Given the tension between professionalism and commercial speech, what guidance is available to engineering professionals seeking to meet their ethical obligations while looking out for their own business interests or those of their employers? Engineers are by no means the only professionals who have grappled with this issue. Language addressing advertising conduct also can be found in model rules promulgated by, for example, the American Medical Association, the American Bar Association, and the American Institute of CPAs.
In fact, many of the ethical guidelines offered by these other codes can be easily applied in the context of engineering. For example, rule 7.1 in the American Bar Association’s Model Rules of Professional Conduct prohibits communications that do any of the following:
- Contain a material misrepresentation;
- Omit facts necessary to make the statement not materially misleading;
- Are likely to create an unjustified expectation about results the professional can achieve;
- Compare the professional’s services with those of other professionals, unless the comparison can be factually substantiated
Prohibitions found in the American Institute of CPAs’ Code of Professional Conduct (section 502-2) cover advertising statements that do any of the following:
- Imply the ability to influence any court, tribunal, regulatory agency, or similar body or official;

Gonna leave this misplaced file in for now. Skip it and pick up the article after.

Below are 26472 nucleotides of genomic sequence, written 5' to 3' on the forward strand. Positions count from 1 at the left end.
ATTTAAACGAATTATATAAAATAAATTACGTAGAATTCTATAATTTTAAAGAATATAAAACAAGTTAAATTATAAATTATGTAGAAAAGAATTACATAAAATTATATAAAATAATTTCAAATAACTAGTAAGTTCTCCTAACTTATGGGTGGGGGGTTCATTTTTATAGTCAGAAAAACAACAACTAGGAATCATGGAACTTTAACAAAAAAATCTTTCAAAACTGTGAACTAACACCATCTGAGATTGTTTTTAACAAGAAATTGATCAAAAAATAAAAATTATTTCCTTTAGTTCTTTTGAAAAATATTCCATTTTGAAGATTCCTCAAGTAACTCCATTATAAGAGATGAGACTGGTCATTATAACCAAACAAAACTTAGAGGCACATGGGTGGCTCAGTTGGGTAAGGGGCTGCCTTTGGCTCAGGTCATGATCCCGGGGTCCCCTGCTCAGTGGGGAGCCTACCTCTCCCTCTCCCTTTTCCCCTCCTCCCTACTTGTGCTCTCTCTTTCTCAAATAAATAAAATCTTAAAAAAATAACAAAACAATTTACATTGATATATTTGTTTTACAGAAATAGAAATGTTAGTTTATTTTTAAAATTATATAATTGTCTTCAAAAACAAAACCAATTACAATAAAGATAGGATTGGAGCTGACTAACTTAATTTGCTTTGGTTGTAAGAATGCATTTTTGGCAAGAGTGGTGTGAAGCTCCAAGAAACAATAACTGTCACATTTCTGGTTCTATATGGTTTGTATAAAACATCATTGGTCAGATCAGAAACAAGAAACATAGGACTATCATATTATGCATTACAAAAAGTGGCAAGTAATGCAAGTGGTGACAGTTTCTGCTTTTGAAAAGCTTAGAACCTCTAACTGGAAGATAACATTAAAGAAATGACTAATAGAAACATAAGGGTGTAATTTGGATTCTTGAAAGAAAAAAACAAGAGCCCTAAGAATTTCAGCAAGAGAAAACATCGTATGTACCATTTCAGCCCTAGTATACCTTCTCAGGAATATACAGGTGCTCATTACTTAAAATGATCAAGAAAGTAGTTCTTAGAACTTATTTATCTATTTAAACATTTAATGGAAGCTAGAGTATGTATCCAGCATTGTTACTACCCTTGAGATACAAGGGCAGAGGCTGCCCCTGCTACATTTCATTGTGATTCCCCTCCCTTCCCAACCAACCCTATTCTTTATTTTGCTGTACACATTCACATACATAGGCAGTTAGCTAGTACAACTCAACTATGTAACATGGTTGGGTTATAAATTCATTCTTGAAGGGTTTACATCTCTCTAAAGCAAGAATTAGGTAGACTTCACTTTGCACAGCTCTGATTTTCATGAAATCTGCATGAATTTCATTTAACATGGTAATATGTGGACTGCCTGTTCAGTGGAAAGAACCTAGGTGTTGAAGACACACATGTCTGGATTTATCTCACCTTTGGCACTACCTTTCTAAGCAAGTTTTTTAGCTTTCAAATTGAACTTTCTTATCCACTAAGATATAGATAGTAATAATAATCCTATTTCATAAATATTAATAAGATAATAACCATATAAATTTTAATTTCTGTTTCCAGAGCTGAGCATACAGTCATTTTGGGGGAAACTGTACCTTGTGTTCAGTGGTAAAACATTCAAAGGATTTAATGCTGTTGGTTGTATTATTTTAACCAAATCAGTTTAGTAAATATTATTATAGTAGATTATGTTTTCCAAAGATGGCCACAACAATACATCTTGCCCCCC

- Give the impression that services will be performed for a specified fee or fee range when it is likely at the time of the statement that actual fees will be substantially higher.
With many professional codes imposing similar restrictions, it could be argued that the various codes reflect a consensus among professionals about advertising speech. The professional, according to this consensus, has latitude to express conviction in discussing the merits of his or her products or services, but the public must be protected from harmful reliance on deceptive “expert” claims. —TARA HOKE
Members who have an ethics question or would like to file a complaint with the Committee on Professional Conduct may call ASCE’s hotline at (703) 295-6061 or (800) 548-ASCE (2723), extension 6061. The attorneys staffing this line can provide advice on how to handle an ethics issue or file a complaint. Please note that individual facts and circumstances vary from case to case, that some details may have been altered for purposes of illustration or confidentiality, and that the general summary information contained in these case studies is not to be construed as a precedent binding upon the Society.
Tara Hoke is ASCE’s assistant general counsel and a contributing editor to Civil Engineering.